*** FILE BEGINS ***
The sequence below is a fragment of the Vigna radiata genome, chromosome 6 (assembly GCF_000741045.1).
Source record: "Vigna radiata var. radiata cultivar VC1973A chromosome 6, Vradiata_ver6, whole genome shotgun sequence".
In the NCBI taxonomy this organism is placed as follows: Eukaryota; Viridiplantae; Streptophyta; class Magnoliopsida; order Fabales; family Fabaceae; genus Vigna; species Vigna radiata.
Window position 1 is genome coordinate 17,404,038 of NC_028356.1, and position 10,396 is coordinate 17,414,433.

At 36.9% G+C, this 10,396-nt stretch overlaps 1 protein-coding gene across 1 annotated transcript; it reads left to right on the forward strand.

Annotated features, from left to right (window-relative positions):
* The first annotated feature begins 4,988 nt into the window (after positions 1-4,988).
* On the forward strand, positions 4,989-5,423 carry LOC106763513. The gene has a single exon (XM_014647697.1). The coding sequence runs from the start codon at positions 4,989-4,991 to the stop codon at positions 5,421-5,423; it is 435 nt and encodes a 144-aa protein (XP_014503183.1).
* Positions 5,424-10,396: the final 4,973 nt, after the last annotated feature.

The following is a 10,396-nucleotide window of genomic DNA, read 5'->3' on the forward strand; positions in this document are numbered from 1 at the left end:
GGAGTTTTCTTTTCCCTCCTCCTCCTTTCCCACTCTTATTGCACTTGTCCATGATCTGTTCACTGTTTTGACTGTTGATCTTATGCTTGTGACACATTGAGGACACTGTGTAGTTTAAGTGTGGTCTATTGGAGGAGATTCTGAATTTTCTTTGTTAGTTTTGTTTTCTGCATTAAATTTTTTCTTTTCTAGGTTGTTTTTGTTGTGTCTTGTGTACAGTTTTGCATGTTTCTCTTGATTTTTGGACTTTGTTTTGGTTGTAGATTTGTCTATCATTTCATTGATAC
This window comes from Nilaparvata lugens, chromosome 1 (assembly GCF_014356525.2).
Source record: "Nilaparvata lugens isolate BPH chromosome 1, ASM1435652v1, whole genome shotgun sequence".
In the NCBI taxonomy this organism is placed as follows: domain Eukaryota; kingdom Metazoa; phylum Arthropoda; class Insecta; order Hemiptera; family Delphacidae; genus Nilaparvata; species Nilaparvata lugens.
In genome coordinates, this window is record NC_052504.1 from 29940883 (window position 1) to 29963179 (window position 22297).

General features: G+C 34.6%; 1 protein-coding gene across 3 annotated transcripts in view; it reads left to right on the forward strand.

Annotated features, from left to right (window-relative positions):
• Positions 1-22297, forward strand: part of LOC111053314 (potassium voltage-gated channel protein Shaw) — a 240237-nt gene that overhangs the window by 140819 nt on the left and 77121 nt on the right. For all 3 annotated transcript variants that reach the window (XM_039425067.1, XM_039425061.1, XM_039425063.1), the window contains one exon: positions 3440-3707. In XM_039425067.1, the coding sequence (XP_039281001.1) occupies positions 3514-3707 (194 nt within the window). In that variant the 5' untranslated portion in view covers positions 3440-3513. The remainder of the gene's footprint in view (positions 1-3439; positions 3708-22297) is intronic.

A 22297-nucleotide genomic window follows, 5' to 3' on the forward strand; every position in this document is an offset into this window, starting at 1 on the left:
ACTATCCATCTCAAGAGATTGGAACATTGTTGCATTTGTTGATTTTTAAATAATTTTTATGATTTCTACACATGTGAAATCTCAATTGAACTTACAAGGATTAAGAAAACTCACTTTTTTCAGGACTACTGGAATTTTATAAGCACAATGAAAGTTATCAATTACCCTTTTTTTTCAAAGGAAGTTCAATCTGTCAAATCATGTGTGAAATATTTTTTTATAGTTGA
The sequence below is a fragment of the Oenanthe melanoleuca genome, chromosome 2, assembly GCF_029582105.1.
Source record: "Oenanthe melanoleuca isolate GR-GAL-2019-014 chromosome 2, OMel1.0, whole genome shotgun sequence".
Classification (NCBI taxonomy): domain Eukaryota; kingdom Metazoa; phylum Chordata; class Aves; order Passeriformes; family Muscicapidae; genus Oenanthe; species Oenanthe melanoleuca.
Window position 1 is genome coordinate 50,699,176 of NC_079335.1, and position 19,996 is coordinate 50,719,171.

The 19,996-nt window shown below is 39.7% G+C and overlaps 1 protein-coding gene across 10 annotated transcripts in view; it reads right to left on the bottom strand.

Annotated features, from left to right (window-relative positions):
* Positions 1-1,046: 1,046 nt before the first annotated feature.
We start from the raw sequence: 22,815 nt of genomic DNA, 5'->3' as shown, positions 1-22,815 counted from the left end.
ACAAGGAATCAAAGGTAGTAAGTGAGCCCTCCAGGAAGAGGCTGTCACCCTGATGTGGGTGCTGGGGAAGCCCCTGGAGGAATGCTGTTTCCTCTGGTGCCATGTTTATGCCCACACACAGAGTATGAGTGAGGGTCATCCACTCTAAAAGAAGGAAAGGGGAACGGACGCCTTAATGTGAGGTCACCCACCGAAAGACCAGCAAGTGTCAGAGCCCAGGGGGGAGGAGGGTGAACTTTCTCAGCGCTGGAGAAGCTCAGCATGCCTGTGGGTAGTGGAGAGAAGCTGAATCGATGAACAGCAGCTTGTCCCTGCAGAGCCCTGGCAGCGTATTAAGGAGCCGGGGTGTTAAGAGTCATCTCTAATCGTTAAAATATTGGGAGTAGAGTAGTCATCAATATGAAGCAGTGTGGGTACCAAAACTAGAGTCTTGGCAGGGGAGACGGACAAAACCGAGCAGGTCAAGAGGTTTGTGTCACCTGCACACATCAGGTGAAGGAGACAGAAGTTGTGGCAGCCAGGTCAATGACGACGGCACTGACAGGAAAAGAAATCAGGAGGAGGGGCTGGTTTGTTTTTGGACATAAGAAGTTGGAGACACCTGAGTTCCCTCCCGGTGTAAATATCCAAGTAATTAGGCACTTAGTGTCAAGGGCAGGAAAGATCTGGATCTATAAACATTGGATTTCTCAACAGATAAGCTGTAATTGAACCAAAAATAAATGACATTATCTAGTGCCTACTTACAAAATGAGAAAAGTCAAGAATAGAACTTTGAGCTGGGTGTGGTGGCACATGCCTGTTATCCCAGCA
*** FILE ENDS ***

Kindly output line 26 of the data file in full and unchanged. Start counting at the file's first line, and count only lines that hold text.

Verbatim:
Annotated features, from left to right (window-relative positions):